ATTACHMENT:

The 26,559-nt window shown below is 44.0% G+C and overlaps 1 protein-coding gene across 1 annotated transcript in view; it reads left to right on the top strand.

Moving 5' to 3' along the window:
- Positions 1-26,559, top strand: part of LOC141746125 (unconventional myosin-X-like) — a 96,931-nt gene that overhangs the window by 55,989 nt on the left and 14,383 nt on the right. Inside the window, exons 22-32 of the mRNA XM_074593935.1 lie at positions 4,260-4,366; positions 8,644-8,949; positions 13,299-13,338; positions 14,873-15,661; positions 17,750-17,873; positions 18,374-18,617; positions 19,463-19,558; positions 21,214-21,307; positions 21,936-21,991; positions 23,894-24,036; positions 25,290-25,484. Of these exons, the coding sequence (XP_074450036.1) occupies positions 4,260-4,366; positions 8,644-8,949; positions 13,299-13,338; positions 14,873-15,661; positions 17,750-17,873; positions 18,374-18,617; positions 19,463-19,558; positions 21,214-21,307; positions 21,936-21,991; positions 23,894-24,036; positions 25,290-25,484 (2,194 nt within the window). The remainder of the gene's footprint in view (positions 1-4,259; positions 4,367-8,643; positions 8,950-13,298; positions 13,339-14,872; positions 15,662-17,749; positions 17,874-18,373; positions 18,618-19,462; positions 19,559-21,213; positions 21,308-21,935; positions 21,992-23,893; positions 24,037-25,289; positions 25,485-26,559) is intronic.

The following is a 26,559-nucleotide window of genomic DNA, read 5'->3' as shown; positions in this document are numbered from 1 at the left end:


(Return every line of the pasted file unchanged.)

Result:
The 26,559-nt window shown below is 44.0% G+C and overlaps 1 protein-coding gene across 1 annotated transcript in view; it reads left to right on the top strand.

Moving 5' to 3' along the window:
- Positions 1-26,559, top strand: part of LOC141746125 (unconventional myosin-X-like) — a 96,931-nt gene that overhangs the window by 55,989 nt on the left and 14,383 nt on the right. Inside the window, exons 22-32 of the mRNA XM_074593935.1 lie at positions 4,260-4,366; positions 8,644-8,949; positions 13,299-13,338; positions 14,873-15,661; positions 17,750-17,873; positions 18,374-18,617; positions 19,463-19,558; positions 21,214-21,307; positions 21,936-21,991; positions 23,894-24,036; positions 25,290-25,484. Of these exons, the coding sequence (XP_074450036.1) occupies positions 4,260-4,366; positions 8,644-8,949; positions 13,299-13,338; positions 14,873-15,661; positions 17,750-17,873; positions 18,374-18,617; positions 19,463-19,558; positions 21,214-21,307; positions 21,936-21,991; positions 23,894-24,036; positions 25,290-25,484 (2,194 nt within the window). The remainder of the gene's footprint in view (positions 1-4,259; positions 4,367-8,643; positions 8,950-13,298; positions 13,339-14,872; positions 15,662-17,749; positions 17,874-18,373; positions 18,618-19,462; positions 19,559-21,213; positions 21,308-21,935; positions 21,992-23,893; positions 24,037-25,289; positions 25,485-26,559) is intronic.

The following is a 26,559-nucleotide window of genomic DNA, read 5'->3' as shown; positions in this document are numbered from 1 at the left end: